A CHEESEBURGER FAMILY CHRISTMAS
Is that a viral vector running out of your nose, or are you just happy to see me?
[ CheeseburgerBrown sits in an easy chair by the fire with a quilt over his legs. He lays down his open book as he sees us, and smiles. ]
Nothing cries out with pure holiday yule quite like a 2'3" Santa, gang violence and car accidents, does it? Why, you could have a themed calendar printed up and that's what would be on every page.
And so, in that spirit, I'd like to present: A Cheeseburger Family Christmas. I'll be your host, CheeseburgerBrown.
[ Licks finger, turns page. ]
Allow Me To Introduce My Cold
Colds do a lot of truck come Christmas, partly because of all the inter-circle social mixing, and partly because of the immunologically dampening effects of cool weather and stress. Mostly, however, it is because people are, on the whole, a bunch of thoughtless retards.
How hard is it to disinfect your hands frequently and avoid touching socially shared surfaces like doorknobs, babies and serving forks? People with Obsessive-Compulsive Disorder do it all the time.
In the week before Christmas my father invited my siblings and I to an intimate dinner at a favourite steakhouse and seafood emporium with dim lighting and gracious, frowning Greek waiters in tuxedos. As a last minute surprise, my father changed the date two days before the affair, and then invited twenty-three other people.
Many of them have colds. They shake my hand. They smile. I ask, "How you doin'?" They tell me things have been good, except for "this terrible cold." My handshake goes limp, and my smile frosty.
My step-mother decides that we shall all open gifts in a simultaneous tumult, in order to expedite matters sufficiently to give her enough time to drive home before she's too tired. While this doesn't allow us to actually share in the moment when anyone receives a gift, I am undismayed because I am about twenty-three gifts short, due to short notice. "Did my parents get their gift?" I ask my wife.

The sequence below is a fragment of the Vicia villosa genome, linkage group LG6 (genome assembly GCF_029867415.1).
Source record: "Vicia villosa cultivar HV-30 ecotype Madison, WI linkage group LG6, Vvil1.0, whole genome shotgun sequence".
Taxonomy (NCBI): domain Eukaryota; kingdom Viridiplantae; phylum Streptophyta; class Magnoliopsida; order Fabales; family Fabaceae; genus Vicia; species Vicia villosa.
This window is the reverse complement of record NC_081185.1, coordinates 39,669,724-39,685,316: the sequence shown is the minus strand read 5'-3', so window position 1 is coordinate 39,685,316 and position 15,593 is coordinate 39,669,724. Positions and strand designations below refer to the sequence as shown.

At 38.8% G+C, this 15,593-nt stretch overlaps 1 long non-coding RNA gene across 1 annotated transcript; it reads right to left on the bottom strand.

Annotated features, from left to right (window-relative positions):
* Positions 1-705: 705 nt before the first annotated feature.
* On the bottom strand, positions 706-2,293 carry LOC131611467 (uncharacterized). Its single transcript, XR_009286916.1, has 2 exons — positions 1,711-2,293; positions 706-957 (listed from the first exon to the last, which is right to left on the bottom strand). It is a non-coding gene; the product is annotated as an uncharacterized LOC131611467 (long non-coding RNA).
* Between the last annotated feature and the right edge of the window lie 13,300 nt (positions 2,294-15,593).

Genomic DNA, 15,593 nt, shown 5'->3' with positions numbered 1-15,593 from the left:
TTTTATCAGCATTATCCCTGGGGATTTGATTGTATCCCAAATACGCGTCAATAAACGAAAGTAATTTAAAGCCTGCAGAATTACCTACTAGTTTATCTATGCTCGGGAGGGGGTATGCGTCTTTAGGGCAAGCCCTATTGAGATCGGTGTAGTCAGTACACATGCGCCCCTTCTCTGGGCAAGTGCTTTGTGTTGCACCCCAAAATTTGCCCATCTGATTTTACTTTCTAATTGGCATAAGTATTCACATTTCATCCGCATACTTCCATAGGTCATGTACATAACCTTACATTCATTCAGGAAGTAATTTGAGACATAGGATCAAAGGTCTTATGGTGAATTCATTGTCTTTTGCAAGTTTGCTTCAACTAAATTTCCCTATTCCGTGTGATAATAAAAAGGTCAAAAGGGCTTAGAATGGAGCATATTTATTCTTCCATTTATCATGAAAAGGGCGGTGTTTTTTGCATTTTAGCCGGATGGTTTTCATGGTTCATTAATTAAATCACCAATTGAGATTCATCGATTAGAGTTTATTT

LittleStar surveys the small banquet room, blooms of crumpled paper littering the floor now amid glossy paper bags featuring smiling snowfolk and Coke's Santa. "Probably," she says, squinting. "I don't see it on the table anymore."
"Ho Ho Ho," I say.
My smallest and halfest sister runs up to babble and gibber at me in Tweenese. She's on about Hilary Duff and some sort of polymorphable Japanimation pocket ninja that she's "winning at." I nod and smile. I give her a hug. She sneezes in my face, and runs away.
I have an uncle who is both a fitness buff and a chef.
I find it refreshing to eat beside him, because he eats with guiltless zest. He is in excellent shape, and any additional pounds he picks up he will happily work off. And so, without pangs of conscience or whines of lament, he orders plate after plate. Raw oysters, pickles, bruscetta, olives, shrimp cocktails, hot rolls, asparagus, lobster, carrots, baked potatoes, salmon steak...
It's nice to see such untainted enjoyment.
For more of the same, my brother sits on the floor tearing up wrapping with my daughter, who thinks this is a hilarious way to pass the time. She wades carefully through the paper, her arms swinging to and fro for balance. Walking is still brand new for eleven-month-old Ingrid. My brother entices her onward with a stuffed bear, and she relentless stumps forward over bow and ribbon. "Beah!" she calls to her toy, and then, in afterthought, adds commentary in her own, personal argot: "Glibber di joopa glu bof."
I couldn't agree more.
It is the day before Christmas Eve, and we are preparing for the first of two dinners we will be hosting. As the hours count down to showtime LittleStar realises she is missing a few key items from the grocery store, and so we hop into our purple Nissan and take off.
As we drive in the inside lane down a broad, clear boulevard a silver sedan turns off of an ajoining residential street and plows into the side of our car, sideswiping us into the raised median and then accelerating away.